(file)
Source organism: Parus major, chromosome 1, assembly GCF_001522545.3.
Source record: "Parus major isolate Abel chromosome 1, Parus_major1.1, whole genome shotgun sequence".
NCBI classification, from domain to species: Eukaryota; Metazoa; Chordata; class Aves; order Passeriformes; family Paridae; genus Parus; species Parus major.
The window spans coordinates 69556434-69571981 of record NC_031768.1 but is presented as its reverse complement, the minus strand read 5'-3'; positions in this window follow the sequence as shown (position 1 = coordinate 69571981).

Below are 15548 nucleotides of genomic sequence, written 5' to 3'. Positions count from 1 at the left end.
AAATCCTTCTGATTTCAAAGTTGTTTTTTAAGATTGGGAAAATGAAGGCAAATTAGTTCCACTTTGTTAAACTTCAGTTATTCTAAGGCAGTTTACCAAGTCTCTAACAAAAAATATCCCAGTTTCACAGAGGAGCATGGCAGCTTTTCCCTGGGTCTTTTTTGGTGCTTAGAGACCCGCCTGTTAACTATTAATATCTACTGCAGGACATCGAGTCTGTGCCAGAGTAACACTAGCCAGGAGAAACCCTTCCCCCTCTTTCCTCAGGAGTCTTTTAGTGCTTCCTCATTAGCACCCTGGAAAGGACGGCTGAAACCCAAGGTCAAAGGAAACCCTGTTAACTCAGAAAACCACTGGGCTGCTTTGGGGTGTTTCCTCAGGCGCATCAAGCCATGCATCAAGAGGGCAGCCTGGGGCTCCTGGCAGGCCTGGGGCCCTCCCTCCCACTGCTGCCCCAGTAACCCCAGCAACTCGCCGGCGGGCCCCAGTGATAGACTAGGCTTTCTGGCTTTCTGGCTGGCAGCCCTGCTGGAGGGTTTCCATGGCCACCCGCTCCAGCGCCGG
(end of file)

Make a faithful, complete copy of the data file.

Source organism: Parus major, chromosome 1, assembly GCF_001522545.3.
Source record: "Parus major isolate Abel chromosome 1, Parus_major1.1, whole genome shotgun sequence".
NCBI classification, from domain to species: Eukaryota; Metazoa; Chordata; class Aves; order Passeriformes; family Paridae; genus Parus; species Parus major.
The window spans coordinates 69556434-69571981 of record NC_031768.1 but is presented as its reverse complement, the minus strand read 5'-3'; positions in this window follow the sequence as shown (position 1 = coordinate 69571981).

Below are 15548 nucleotides of genomic sequence, written 5' to 3'. Positions count from 1 at the left end.
AAATCCTTCTGATTTCAAAGTTGTTTTTTAAGATTGGGAAAATGAAGGCAAATTAGTTCCACTTTGTTAAACTTCAGTTATTCTAAGGCAGTTTACCAAGTCTCTAACAAAAAATATCCCAGTTTCACAGAGGAGCATGGCAGCTTTTCCCTGGGTCTTTTTTGGTGCTTAGAGACCCGCCTGTTAACTATTAATATCTACTGCAGGACATCGAGTCTGTGCCAGAGTAACACTAGCCAGGAGAAACCCTTCCCCCTCTTTCCTCAGGAGTCTTTTAGTGCTTCCTCATTAGCACCCTGGAAAGGACGGCTGAAACCCAAGGTCAAAGGAAACCCTGTTAACTCAGAAAACCACTGGGCTGCTTTGGGGTGTTTCCTCAGGCGCATCAAGCCATGCATCAAGAGGGCAGCCTGGGGCTCCTGGCAGGCCTGGGGCCCTCCCTCCCACTGCTGCCCCAGTAACCCCAGCAACTCGCCGGCGGGCCCCAGTGATAGACTAGGCTTTCTGGCTTTCTGGCTGGCAGCCCTGCTGGAGGGTTTCCATGGCCACCCGCTCCAGCGCCGG